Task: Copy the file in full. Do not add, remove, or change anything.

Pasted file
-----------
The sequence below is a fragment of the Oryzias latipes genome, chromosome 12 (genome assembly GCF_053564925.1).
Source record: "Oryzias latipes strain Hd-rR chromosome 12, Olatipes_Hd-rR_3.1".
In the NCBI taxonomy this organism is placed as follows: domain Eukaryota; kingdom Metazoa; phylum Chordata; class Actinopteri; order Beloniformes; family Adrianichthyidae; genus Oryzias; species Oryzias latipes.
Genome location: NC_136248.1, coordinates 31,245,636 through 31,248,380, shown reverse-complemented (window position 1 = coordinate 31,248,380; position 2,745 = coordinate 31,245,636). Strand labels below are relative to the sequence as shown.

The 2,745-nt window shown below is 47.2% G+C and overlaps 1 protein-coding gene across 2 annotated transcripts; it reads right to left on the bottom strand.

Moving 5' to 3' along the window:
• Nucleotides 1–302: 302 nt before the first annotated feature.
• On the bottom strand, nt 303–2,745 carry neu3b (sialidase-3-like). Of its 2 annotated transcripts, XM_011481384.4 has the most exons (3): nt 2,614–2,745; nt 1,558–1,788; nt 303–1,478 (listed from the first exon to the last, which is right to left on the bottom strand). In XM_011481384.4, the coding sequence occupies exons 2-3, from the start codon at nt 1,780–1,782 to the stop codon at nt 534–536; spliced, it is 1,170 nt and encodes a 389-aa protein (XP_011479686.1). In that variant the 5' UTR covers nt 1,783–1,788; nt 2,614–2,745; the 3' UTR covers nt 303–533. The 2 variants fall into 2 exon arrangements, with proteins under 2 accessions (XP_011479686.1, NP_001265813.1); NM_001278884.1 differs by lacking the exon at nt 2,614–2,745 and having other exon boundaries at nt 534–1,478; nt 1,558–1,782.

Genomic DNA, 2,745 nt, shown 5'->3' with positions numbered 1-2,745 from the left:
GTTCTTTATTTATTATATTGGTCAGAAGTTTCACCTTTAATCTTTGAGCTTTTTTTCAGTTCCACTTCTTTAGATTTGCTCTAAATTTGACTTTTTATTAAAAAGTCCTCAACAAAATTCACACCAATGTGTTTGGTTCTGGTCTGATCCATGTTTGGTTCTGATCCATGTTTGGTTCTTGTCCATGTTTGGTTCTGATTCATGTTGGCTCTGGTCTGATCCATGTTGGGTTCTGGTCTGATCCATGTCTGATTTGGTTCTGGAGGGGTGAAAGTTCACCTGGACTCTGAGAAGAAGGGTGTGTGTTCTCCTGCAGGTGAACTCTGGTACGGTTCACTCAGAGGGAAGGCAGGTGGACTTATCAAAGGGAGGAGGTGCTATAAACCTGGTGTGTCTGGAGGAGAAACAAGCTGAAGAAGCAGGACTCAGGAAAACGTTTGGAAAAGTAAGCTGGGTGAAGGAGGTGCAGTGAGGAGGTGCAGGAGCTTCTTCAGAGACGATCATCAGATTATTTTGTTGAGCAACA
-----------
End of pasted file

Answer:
The sequence below is a fragment of the Oryzias latipes genome, chromosome 12 (genome assembly GCF_053564925.1).
Source record: "Oryzias latipes strain Hd-rR chromosome 12, Olatipes_Hd-rR_3.1".
In the NCBI taxonomy this organism is placed as follows: domain Eukaryota; kingdom Metazoa; phylum Chordata; class Actinopteri; order Beloniformes; family Adrianichthyidae; genus Oryzias; species Oryzias latipes.
Genome location: NC_136248.1, coordinates 31,245,636 through 31,248,380, shown reverse-complemented (window position 1 = coordinate 31,248,380; position 2,745 = coordinate 31,245,636). Strand labels below are relative to the sequence as shown.

The 2,745-nt window shown below is 47.2% G+C and overlaps 1 protein-coding gene across 2 annotated transcripts; it reads right to left on the bottom strand.

Moving 5' to 3' along the window:
• Nucleotides 1–302: 302 nt before the first annotated feature.
• On the bottom strand, nt 303–2,745 carry neu3b (sialidase-3-like). Of its 2 annotated transcripts, XM_011481384.4 has the most exons (3): nt 2,614–2,745; nt 1,558–1,788; nt 303–1,478 (listed from the first exon to the last, which is right to left on the bottom strand). In XM_011481384.4, the coding sequence occupies exons 2-3, from the start codon at nt 1,780–1,782 to the stop codon at nt 534–536; spliced, it is 1,170 nt and encodes a 389-aa protein (XP_011479686.1). In that variant the 5' UTR covers nt 1,783–1,788; nt 2,614–2,745; the 3' UTR covers nt 303–533. The 2 variants fall into 2 exon arrangements, with proteins under 2 accessions (XP_011479686.1, NP_001265813.1); NM_001278884.1 differs by lacking the exon at nt 2,614–2,745 and having other exon boundaries at nt 534–1,478; nt 1,558–1,782.

Genomic DNA, 2,745 nt, shown 5'->3' with positions numbered 1-2,745 from the left:
GTTCTTTATTTATTATATTGGTCAGAAGTTTCACCTTTAATCTTTGAGCTTTTTTTCAGTTCCACTTCTTTAGATTTGCTCTAAATTTGACTTTTTATTAAAAAGTCCTCAACAAAATTCACACCAATGTGTTTGGTTCTGGTCTGATCCATGTTTGGTTCTGATCCATGTTTGGTTCTTGTCCATGTTTGGTTCTGATTCATGTTGGCTCTGGTCTGATCCATGTTGGGTTCTGGTCTGATCCATGTCTGATTTGGTTCTGGAGGGGTGAAAGTTCACCTGGACTCTGAGAAGAAGGGTGTGTGTTCTCCTGCAGGTGAACTCTGGTACGGTTCACTCAGAGGGAAGGCAGGTGGACTTATCAAAGGGAGGAGGTGCTATAAACCTGGTGTGTCTGGAGGAGAAACAAGCTGAAGAAGCAGGACTCAGGAAAACGTTTGGAAAAGTAAGCTGGGTGAAGGAGGTGCAGTGAGGAGGTGCAGGAGCTTCTTCAGAGACGATCATCAGATTATTTTGTTGAGCAACA